The kernel of the idea for this uncommon musical performance germinated over years in the mind and soul of the witty, sometimes acerbic Jerusalemite Myra Gutterman. Coincidentally, Gutterman is a swimming teacher who spends many hours in pools of water teaching challenged persons to swim. It turns out that she has an undergraduate degree in theater arts and dramatic literature from California. It took 12 years, like a bat mitzvah, for the play to develop. Along the way, Gutterman joined forces with Toby Klein Greenwald, a veteran theater-for-women playwright and producer.

The Gutterman-Greenwald script is based on interviews of tens of women on their mikve experiences. In that, it resembles playwright Eve Ensler’s controversial Vagina Monologues, written in 1996. You won’t find the “v” word in Mikva the Musical, which remains modest and chaste, despite the subject matter. Still it’s neither treacly nor preachy. The torments of women who have immersed despite hydrophobia and obsessive compulsive disease share the stage with the sleepy pleasure of a woman who is taking her first long uninterrupted bath after giving birth.

I met Ensler on her trip to Israel with Jane Fonda in 2002 and I found myself thinking, “Eve has to see Mikva the Musical.”


Several of the monologues are drawn from a book called Total Immersion, A Mikva Anthology, an early trailblazer in demystifying and broadening the discussion of ritual baths. Like Ensler’s Monologues, it was first published in 1996, originated and edited by Chabad emissary Rivkah Slonim, in Binghamton University, New York. By the time the second edition of her book was published in 2006, she found that it was gaining a certain popularity among women beyond the world of Orthodox Jewry.

Mikva the Musical is the next step. The monologues expose the challenges without destroying the potential beauty. Greenwald herself makes one hilarious cameo appearance on stage. The five actors include well-known professional singer Adina Feldman, whose superb singing galvanizes the others, who also have excellent voices and abundant acting talent.

While four of the women tell the stories of others, Michele Gray Thaler gradually reveals her own story, acting from her wheelchair. Born in Pennsylvania, Thaler came to Israel to study and work. She married and had four children. An epidural went bad in her fifth birth and left her unable to move from the waist down. While undergoing physical therapy after the event, a religiously observant nurse encouraged her to be in touch when she was ready to go back to the mikva, which seemed distant.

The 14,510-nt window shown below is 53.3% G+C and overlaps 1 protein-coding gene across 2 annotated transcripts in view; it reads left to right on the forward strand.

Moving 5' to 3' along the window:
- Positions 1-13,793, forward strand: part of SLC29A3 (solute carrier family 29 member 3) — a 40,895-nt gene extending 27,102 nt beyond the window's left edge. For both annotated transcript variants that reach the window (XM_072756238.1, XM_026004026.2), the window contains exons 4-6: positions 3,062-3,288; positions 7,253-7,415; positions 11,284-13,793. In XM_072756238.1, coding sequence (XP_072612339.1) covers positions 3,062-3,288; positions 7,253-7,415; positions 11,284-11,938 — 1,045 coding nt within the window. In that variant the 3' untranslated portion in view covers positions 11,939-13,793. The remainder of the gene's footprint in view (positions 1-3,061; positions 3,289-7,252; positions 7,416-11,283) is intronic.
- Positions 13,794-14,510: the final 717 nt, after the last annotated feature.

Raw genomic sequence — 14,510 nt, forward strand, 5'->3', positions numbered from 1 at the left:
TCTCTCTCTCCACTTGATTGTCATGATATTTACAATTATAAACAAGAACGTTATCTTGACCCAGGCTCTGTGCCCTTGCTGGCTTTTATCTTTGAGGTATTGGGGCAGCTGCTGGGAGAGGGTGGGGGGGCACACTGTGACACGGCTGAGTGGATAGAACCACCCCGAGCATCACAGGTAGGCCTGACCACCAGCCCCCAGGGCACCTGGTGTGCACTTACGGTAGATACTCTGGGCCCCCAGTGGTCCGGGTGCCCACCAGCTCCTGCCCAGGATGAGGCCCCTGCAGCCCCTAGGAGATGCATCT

“I simply wasn’t there yet,” says Thaler.

That day came. The nurse spent three hours with Thaler to help her prepare. Thaler gave birth to two additional children, and the nurse, who had been suffering from secondary infertility, got pregnant, too.

When collaborators Gutterman and Greenwald asked to use Thaler’s story, she agreed if she could play the part herself.

“I didn’t want anyone portraying me as a poor soul,” she said. “I thought I could best express who I am.”

She plays herself with frankness and cheerful resignation, eliciting empathy, never pity.

Mikve lore is full of stories of women who traveled great distances or who broke holes in ice in order to immerse. Indeed, Mikva the Musical has its own take-off on this theme called “Dipping in Aruba.” But heroism comes in many forms, as you’ll see when Mikva the Musical plays in a salon near you.

The writer is the Israel director of public relations at Hadassah, the Women’s Zionist Organization of America. Her latest book is A Daughter of Many Mothers.

Join Jerusalem Post Premium Plus now for just $5 and upgrade your experience with an ads-free website and exclusive content. Click here>>

Related Content

December 12, 2018
Somaliland: A potential Israeli geopolitical success

By F. HUSSEN